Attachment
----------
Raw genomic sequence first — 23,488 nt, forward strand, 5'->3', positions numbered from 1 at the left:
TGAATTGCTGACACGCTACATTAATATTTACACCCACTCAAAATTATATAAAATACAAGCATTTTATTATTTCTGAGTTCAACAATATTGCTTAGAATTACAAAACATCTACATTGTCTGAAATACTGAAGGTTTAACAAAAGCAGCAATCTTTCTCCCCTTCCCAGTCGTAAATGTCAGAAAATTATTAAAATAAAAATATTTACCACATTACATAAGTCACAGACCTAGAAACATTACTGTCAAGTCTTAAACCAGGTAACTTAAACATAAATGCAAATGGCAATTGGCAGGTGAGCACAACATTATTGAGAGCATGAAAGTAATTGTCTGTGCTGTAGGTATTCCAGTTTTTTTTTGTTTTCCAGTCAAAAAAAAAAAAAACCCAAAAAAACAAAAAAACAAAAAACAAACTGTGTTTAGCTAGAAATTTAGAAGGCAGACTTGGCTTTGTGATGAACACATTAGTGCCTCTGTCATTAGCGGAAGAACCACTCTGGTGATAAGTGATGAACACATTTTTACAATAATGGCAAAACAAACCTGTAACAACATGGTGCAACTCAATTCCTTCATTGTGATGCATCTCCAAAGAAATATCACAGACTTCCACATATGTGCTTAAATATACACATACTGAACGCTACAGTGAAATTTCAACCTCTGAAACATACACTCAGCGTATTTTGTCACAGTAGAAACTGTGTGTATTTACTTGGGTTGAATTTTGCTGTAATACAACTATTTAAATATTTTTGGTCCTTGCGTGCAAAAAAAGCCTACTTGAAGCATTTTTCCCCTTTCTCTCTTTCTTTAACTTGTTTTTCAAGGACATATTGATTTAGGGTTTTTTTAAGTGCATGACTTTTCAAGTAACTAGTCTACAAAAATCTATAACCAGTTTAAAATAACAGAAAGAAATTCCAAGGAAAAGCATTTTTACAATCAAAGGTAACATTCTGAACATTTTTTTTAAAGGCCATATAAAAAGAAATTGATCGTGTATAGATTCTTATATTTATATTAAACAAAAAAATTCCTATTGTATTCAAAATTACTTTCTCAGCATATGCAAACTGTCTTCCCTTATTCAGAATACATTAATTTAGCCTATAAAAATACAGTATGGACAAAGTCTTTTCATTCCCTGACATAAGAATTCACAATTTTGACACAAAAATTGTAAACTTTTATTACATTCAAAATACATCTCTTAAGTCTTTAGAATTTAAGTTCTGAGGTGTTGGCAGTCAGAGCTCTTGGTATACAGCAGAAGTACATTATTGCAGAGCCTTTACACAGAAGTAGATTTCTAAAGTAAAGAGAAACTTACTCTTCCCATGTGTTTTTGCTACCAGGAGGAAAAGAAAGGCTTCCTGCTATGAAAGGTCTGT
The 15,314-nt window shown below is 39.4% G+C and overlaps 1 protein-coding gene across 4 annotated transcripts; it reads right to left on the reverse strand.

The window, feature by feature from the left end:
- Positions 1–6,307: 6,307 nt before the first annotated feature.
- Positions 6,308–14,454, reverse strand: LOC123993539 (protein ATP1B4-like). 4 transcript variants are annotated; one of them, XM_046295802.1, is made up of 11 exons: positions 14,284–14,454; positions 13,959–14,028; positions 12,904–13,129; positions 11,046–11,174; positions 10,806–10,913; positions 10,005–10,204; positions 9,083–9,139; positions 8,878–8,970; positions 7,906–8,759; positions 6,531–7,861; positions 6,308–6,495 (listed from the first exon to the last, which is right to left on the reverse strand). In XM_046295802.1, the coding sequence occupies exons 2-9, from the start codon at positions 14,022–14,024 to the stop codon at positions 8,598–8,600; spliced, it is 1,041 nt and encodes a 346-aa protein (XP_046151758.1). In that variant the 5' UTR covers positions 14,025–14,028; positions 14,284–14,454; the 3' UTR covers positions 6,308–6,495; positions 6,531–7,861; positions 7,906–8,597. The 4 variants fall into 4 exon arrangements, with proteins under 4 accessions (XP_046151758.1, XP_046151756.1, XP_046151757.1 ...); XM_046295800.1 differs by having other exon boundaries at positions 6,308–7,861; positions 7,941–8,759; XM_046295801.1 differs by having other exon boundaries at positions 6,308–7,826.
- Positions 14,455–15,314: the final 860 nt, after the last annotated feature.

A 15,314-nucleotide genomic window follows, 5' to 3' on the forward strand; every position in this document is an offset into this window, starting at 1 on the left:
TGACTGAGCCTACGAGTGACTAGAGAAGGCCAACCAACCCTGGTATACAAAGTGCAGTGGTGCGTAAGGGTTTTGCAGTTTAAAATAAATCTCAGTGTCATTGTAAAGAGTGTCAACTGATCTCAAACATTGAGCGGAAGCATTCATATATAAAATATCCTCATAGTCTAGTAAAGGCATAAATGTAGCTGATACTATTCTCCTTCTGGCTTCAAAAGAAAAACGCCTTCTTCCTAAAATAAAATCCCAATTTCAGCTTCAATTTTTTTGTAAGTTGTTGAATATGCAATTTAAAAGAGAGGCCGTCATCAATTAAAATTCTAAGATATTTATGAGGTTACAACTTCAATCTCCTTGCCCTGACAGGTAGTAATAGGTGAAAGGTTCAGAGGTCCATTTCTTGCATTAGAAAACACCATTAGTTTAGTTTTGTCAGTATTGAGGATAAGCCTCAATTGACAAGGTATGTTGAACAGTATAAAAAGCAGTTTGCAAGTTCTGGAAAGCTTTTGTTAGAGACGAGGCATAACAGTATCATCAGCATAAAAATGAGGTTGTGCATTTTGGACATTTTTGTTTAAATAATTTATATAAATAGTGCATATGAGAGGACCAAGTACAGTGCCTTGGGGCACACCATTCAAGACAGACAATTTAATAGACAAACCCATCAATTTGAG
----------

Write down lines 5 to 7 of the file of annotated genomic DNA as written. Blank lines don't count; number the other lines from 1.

- Positions 1–6,307: 6,307 nt before the first annotated feature.
- Positions 6,308–14,454, reverse strand: LOC123993539 (protein ATP1B4-like). 4 transcript variants are annotated; one of them, XM_046295802.1, is made up of 11 exons: positions 14,284–14,454; positions 13,959–14,028; positions 12,904–13,129; positions 11,046–11,174; positions 10,806–10,913; positions 10,005–10,204; positions 9,083–9,139; positions 8,878–8,970; positions 7,906–8,759; positions 6,531–7,861; positions 6,308–6,495 (listed from the first exon to the last, which is right to left on the reverse strand). In XM_046295802.1, the coding sequence occupies exons 2-9, from the start codon at positions 14,022–14,024 to the stop codon at positions 8,598–8,600; spliced, it is 1,041 nt and encodes a 346-aa protein (XP_046151758.1). In that variant the 5' UTR covers positions 14,025–14,028; positions 14,284–14,454; the 3' UTR covers positions 6,308–6,495; positions 6,531–7,861; positions 7,906–8,597. The 4 variants fall into 4 exon arrangements, with proteins under 4 accessions (XP_046151758.1, XP_046151756.1, XP_046151757.1 ...); XM_046295800.1 differs by having other exon boundaries at positions 6,308–7,861; positions 7,941–8,759; XM_046295801.1 differs by having other exon boundaries at positions 6,308–7,826.
- Positions 14,455–15,314: the final 860 nt, after the last annotated feature.